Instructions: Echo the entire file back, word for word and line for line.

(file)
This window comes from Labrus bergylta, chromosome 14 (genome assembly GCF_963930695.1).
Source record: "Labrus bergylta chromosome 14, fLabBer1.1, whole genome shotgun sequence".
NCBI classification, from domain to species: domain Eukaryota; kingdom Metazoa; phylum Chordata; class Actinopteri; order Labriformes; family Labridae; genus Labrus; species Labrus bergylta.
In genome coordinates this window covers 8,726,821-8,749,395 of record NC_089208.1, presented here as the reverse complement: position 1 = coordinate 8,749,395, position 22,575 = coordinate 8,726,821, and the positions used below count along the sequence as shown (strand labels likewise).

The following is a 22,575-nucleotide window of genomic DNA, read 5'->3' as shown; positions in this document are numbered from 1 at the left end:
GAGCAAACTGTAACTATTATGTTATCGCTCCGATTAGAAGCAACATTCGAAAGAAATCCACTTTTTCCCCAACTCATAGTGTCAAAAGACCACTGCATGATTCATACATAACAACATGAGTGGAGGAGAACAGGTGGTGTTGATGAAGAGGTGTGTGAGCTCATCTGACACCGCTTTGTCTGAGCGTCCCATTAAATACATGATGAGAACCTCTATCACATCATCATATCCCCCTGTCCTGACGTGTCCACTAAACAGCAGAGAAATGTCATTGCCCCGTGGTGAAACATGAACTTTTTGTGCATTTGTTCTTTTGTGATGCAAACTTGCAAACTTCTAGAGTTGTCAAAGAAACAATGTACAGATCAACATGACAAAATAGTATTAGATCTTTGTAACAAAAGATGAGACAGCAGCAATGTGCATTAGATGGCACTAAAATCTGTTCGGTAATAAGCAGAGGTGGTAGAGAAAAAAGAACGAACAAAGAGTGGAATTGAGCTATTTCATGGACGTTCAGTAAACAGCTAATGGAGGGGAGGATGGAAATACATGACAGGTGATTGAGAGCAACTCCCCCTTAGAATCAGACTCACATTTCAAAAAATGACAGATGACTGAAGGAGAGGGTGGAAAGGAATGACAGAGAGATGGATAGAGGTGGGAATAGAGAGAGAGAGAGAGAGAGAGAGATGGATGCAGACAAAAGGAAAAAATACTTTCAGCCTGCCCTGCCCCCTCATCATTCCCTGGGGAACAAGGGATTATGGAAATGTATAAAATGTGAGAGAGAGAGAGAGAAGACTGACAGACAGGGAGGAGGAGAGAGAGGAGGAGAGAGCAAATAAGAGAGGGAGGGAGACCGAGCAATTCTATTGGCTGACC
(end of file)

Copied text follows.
This window comes from Labrus bergylta, chromosome 14 (genome assembly GCF_963930695.1).
Source record: "Labrus bergylta chromosome 14, fLabBer1.1, whole genome shotgun sequence".
NCBI classification, from domain to species: domain Eukaryota; kingdom Metazoa; phylum Chordata; class Actinopteri; order Labriformes; family Labridae; genus Labrus; species Labrus bergylta.
In genome coordinates this window covers 8,726,821-8,749,395 of record NC_089208.1, presented here as the reverse complement: position 1 = coordinate 8,749,395, position 22,575 = coordinate 8,726,821, and the positions used below count along the sequence as shown (strand labels likewise).

The following is a 22,575-nucleotide window of genomic DNA, read 5'->3' as shown; positions in this document are numbered from 1 at the left end:
GAGCAAACTGTAACTATTATGTTATCGCTCCGATTAGAAGCAACATTCGAAAGAAATCCACTTTTTCCCCAACTCATAGTGTCAAAAGACCACTGCATGATTCATACATAACAACATGAGTGGAGGAGAACAGGTGGTGTTGATGAAGAGGTGTGTGAGCTCATCTGACACCGCTTTGTCTGAGCGTCCCATTAAATACATGATGAGAACCTCTATCACATCATCATATCCCCCTGTCCTGACGTGTCCACTAAACAGCAGAGAAATGTCATTGCCCCGTGGTGAAACATGAACTTTTTGTGCATTTGTTCTTTTGTGATGCAAACTTGCAAACTTCTAGAGTTGTCAAAGAAACAATGTACAGATCAACATGACAAAATAGTATTAGATCTTTGTAACAAAAGATGAGACAGCAGCAATGTGCATTAGATGGCACTAAAATCTGTTCGGTAATAAGCAGAGGTGGTAGAGAAAAAAGAACGAACAAAGAGTGGAATTGAGCTATTTCATGGACGTTCAGTAAACAGCTAATGGAGGGGAGGATGGAAATACATGACAGGTGATTGAGAGCAACTCCCCCTTAGAATCAGACTCACATTTCAAAAAATGACAGATGACTGAAGGAGAGGGTGGAAAGGAATGACAGAGAGATGGATAGAGGTGGGAATAGAGAGAGAGAGAGAGAGAGAGAGATGGATGCAGACAAAAGGAAAAAATACTTTCAGCCTGCCCTGCCCCCTCATCATTCCCTGGGGAACAAGGGATTATGGAAATGTATAAAATGTGAGAGAGAGAGAGAGAAGACTGACAGACAGGGAGGAGGAGAGAGAGGAGGAGAGAGCAAATAAGAGAGGGAGGGAGACCGAGCAATTCTATTGGCTGACC